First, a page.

Getting personal can help brokers find an edge

Published: November 17, 2018

Updated: November 30, 2018

Author: Luke Jones

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Insurance is increasingly becoming a technology driven industry, but the human touch is likely to always be at the core. Indeed, as a people business, digital tools and innovations can only take the consumer/broker relationship so far. There will always be value in people-on-people interactions.

Generating new clients is all about engaging with people, advises Tim Rooney, managing partner at Rooney, Earl & Partners. Rooney will soon participate as an exclusive speaker at Insurance Business’s upcoming webinar Lead generation and building referral relationships in a ‘hard’ market’.

“Rapport and relationship selling are still very much alive in today’s insurance industry,” Rooney told Insurance Business. “If a potential client likes one broker more than the next, guess who they’re going to buy from. It’s a simple equation and it’s something that should really be at the core of every broker’s business strategy. The concept of building really strong relationships and having a high touch communications strategy should help brokers differentiate themselves.”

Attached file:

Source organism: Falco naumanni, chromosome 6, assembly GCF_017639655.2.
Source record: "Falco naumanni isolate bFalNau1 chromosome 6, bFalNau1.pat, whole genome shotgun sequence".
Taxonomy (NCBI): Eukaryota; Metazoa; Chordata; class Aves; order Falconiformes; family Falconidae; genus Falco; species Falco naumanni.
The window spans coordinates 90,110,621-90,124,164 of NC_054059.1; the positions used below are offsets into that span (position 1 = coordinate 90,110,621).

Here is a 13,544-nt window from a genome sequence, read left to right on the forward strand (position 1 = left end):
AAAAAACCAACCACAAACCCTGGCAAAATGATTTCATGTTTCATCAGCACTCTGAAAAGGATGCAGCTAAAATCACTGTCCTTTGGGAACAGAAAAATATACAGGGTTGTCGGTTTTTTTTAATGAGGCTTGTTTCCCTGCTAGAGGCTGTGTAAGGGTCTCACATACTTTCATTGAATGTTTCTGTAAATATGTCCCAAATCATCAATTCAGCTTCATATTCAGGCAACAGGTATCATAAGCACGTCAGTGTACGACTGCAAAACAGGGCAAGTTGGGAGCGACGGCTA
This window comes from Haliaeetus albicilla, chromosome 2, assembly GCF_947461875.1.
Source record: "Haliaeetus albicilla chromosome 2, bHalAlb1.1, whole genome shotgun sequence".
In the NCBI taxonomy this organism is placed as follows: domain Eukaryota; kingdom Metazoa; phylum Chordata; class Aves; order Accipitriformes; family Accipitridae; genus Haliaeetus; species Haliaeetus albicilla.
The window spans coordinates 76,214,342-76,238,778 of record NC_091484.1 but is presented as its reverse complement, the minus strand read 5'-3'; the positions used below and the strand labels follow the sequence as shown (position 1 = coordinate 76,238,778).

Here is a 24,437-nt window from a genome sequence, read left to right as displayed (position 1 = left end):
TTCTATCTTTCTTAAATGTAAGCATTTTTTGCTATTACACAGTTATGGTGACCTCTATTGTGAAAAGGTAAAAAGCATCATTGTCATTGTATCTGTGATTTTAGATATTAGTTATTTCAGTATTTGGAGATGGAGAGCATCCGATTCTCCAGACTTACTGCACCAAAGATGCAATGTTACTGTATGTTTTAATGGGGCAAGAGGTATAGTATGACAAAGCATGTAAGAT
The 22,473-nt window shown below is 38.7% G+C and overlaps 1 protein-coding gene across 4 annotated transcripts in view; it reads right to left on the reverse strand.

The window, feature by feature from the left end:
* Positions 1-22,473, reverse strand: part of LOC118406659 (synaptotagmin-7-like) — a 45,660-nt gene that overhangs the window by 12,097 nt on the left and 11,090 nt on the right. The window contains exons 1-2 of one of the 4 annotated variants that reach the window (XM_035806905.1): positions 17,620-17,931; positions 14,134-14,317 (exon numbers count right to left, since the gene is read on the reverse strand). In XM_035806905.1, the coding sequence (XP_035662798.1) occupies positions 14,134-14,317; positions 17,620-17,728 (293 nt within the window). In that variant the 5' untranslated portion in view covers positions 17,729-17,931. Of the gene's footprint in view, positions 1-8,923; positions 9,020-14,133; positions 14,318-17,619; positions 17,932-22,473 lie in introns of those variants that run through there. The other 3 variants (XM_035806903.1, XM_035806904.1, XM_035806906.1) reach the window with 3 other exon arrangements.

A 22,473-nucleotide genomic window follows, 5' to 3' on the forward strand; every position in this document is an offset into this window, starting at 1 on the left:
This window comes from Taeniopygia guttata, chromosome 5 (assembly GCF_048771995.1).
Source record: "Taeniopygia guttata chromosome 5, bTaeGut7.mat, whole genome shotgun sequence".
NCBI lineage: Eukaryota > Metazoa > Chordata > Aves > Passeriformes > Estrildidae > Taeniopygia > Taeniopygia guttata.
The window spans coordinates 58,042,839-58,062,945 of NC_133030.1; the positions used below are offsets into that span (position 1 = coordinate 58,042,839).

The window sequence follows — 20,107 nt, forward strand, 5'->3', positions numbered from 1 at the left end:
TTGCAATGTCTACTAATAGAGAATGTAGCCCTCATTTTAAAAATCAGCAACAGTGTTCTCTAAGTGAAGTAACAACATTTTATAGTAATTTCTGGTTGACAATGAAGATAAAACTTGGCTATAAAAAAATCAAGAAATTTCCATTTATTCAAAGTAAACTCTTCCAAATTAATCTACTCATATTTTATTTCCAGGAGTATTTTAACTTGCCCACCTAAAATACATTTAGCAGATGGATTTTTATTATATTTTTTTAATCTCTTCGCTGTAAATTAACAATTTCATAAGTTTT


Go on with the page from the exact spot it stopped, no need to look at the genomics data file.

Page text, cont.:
Differentiation is the key to success, adds Rooney. Independent brokers can compete with larger companies by offering value. That is an interesting concept because many believe value is solely defined by price. However, small companies can offer product value through bang-for-your buck solutions.

“A good way for brokers to find success and add value is by focusing on a niche or vertical,” said Rooney. “Rather than trying to be all things to all people, brokers can become the so-called ‘go-to’ people for specific risks in a particular industry. They can get involved in a particular business community and build relationships with thought-leaders in those communities. Being known for your specialized knowledge is a great way to differentiate yourself.”

Personal Touch

Still, brokers would be wise to make their output narrow enough and not spread too much to please all people. Rooney says a personal touch can make up for a lack of diversity in product.

“When there’s human interaction, people tend to buy emotionally and rationalize intellectually,” Rooney commented. “People buy because they like you. When prospecting new business, if you don’t know how to manage your relationships and present your differentiating qualities, then you’ve got a short-coming. Schmoozing can’t be done by machines.”